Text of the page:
location z/L
V
/
m
a
x
(
V
)
R/2 and R/2
R and R/2
R and R
Fig. 7. The 1st mode of V changing with R.
the vibration of the pipe and the other frequencies mainly depend on uid. Therefore, only the 1st
mode (mainly depending on uid) and the 4th mode (representing the vibration of the pipe) are
discussed in detail below.
In the published papers [24–27] using the frequency domain methods, the mode shapes were not
presented. In this study, the mode shapes are determined and shown in Figs. 6–12. For the present
problem, the 2nd and 4th columns of the matrix H(z; s) are the response of the system subjected
to a unit impulse excitation at the upstream and downstream end, respectively. The mode shapes
in Figs. 6–12 are obtained from the 2nd column of the matrix H(z; s) (see Eq. (32)) by taking
s =j!
k
, here !
k
is the kth natural frequency of the system. The 4th column gives the same results.
Figs. 6–12 are obtained by taking the real parts of the corresponding unknowns, namely

V = real(L(V));

H = real(L(H));

U = real(L( ˙ u)) (76)
Q.S. Li et al. / International Journal of Mechanical Sciences 44 (2002) 2067–2087 2083
-1.5
-1
-0.5
0
0.5
1
1.5
0.0 0.1 0.2 0.3 0.4 0.5 0.6 0.7 0.8 0.9 1.0
location z/L
H
/
m
a
x
(
H
)
R and R
R/2 and R/2
R and R/2
Fig. 8. The 4th mode of H changing with R.
-1.5
-1
-0.5
0
0.5
1
1.5
0.0 0.1 0.2 0.3 0.4 0.5 0.6 0.7 0.8 0.9 1.0
location z/L
U
/
m
a
x
(
U
)
R and R
R/2 and R/2
R and R/2
Fig. 9. The 4th mode of U changing with R.
in which

V;

H; ˙ u are the same as those deÿned in Eq. (2). For the mode shapes, taking the
imaginary parts one obtains the same results.
It is worth mentioning that, when the two sections have dierent R, the mode of H is dierent
in the two sections (see Figs. 6–8). However, the mode of V has a sudden change in the junction
point for keeping the discharge Q
i
be equal at both sides of the node (see Fig. 7), in as much as
Q
i
=V
i
A
fi
and A
fi
are dierent at two sides of the ith node. From Figs. 9 and 12, it can be seen that
the mode of U is approximately a cosine, but the frequency is lower than the 1st natural frequency
of the solid rod (509 Hz).
5. Conclusion
In this paper, the uid–structure interaction in liquid-ÿlled pipe system is studied in frequency
domain using the transfer matrix method, which extends the frequency domain analysis for FSI
2084 Q.S. Li et al. / International Journal of Mechanical Sciences 44 (2002) 2067–2087
-1.5
-1
-0.5
0
0.5
1
1.5
0.0 0.1 0.2 0.3 0.4 0.5 0.6 0.7 0.8 0.9 1.0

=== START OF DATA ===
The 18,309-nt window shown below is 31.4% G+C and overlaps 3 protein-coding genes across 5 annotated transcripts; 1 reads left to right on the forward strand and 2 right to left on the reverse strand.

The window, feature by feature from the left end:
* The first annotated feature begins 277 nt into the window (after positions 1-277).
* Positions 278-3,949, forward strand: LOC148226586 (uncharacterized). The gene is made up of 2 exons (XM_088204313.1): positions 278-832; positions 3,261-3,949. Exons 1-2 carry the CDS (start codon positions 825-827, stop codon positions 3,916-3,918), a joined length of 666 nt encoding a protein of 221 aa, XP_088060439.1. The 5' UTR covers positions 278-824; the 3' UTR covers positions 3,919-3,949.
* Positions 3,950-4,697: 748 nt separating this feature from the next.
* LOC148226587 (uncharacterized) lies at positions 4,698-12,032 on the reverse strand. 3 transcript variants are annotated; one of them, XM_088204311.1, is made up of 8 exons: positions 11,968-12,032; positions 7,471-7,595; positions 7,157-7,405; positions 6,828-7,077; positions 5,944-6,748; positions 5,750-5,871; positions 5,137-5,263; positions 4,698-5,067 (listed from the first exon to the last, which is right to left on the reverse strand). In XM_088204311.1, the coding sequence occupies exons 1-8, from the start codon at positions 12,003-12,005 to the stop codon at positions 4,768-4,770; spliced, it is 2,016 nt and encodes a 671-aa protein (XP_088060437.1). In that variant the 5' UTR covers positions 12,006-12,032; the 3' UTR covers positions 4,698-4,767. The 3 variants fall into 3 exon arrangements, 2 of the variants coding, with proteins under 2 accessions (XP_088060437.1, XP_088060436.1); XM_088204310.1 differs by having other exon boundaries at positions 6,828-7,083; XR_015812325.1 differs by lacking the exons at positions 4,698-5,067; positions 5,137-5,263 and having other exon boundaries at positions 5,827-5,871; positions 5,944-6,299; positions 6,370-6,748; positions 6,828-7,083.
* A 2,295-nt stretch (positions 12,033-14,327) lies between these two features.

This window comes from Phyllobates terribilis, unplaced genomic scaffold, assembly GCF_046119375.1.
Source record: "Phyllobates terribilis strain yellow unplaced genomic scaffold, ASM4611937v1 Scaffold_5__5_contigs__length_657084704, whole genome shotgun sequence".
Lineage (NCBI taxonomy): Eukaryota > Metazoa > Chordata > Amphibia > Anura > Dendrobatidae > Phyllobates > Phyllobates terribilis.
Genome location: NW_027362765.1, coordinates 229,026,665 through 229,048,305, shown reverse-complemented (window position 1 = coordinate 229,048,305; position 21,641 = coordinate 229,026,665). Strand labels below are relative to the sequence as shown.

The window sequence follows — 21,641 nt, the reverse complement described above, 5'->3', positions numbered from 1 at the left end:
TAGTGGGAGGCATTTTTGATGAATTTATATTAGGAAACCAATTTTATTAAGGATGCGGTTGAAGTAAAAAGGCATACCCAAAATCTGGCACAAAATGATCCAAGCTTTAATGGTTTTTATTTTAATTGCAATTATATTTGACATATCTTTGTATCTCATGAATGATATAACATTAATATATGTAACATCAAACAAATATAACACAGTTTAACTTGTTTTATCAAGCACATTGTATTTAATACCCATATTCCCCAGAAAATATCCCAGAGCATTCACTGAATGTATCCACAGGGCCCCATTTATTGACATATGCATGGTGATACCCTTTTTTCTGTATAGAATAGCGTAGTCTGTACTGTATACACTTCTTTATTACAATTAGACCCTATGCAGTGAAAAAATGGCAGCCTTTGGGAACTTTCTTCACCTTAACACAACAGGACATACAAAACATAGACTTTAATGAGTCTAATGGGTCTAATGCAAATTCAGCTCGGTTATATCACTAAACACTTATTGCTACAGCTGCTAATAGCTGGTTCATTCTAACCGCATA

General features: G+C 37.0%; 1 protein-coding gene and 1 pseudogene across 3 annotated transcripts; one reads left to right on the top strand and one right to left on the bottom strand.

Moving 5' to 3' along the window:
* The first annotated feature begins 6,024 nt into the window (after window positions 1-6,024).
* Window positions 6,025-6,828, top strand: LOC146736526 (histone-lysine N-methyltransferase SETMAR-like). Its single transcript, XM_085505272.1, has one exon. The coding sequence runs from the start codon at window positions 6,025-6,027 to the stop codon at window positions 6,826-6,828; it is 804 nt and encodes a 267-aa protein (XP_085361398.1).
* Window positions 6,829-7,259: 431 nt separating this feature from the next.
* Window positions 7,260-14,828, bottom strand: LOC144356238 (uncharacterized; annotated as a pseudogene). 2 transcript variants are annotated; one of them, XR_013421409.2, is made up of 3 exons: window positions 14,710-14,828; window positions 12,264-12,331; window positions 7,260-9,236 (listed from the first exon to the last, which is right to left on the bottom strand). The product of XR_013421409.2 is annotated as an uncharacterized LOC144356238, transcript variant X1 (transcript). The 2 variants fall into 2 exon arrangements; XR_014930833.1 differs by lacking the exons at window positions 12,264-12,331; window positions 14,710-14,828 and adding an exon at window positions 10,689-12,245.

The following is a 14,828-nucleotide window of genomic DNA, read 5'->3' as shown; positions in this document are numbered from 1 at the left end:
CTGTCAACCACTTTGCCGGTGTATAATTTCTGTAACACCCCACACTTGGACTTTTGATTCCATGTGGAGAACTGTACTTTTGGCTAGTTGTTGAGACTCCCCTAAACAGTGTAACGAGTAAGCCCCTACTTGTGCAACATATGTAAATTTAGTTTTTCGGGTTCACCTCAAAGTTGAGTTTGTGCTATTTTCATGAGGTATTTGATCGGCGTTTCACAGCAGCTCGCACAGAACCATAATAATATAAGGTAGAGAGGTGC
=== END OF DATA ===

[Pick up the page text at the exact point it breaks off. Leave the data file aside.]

location z/L
H
/
m
a
x
(
H
)
E
3E/4
E and 3E/4
Fig. 10. The 1st mode of H changing with E.
-1.5
-1
-0.5
0
0.5
1
1.5
0.0 0.1 0.2 0.3 0.4 0.5 0.6 0.7 0.8 0.9 1.0
location z/L
H
/
m
a
x
(
H
)
E
3E/4
E and 3E/4
Fig. 11. The 4th mode of H changing with E.
presented by Zhang et al. [24] from a single-section pipe to a multi-section pipe system. Eorts are
also made to expand the results of the single pipe, of which the frequency equations, the impedance
matrix, the frequency response matrix and the mode shapes are especially worth mentioning. These
expansions are also applicable for pipelines with multi-sections.
In the analysis of FSI problems, the present transfer matrix method is dierent from the traditional
one. In the case of the junction coupling, the unknowns in FSI problems are coupled in boundary
conditions, they satisfy a set of algebra relations other than each variable equals to a constant,
which makes it dicult to realize the transfer matrix method directly. In this paper, the diculty is
overcome by ÿnding out a uniÿed matrix expression of the boundary conditions.
The present method has included all the three major coupling mechanisms, namely the friction
coupling, the Poisson coupling and the junction coupling, and can deal with dynamic analysis of
liquid-ÿlled pipe systems under various kinds of external excitations. The method aims at conducting
both harmonic analysis and the frequency response analysis, especially aim at obtaining the solution
Q.S. Li et al. / International Journal of Mechanical Sciences 44 (2002) 2067–2087 2085
-1.5
-1
-0.5
0
0.5
1
1.5
0.0 0.1 0.2 0.3 0.4 0.5 0.6 0.7 0.8 0.9 1.0
location z/L
U
/
m
a
x
(
U
)
E
3E/4
E and 3E/4
Fig. 12. The 4th mode of U changing with E.
at any point of a pipe system, so that the transient response of the pipe system subjected to various
excitations can be determined by the inverse Laplace transform.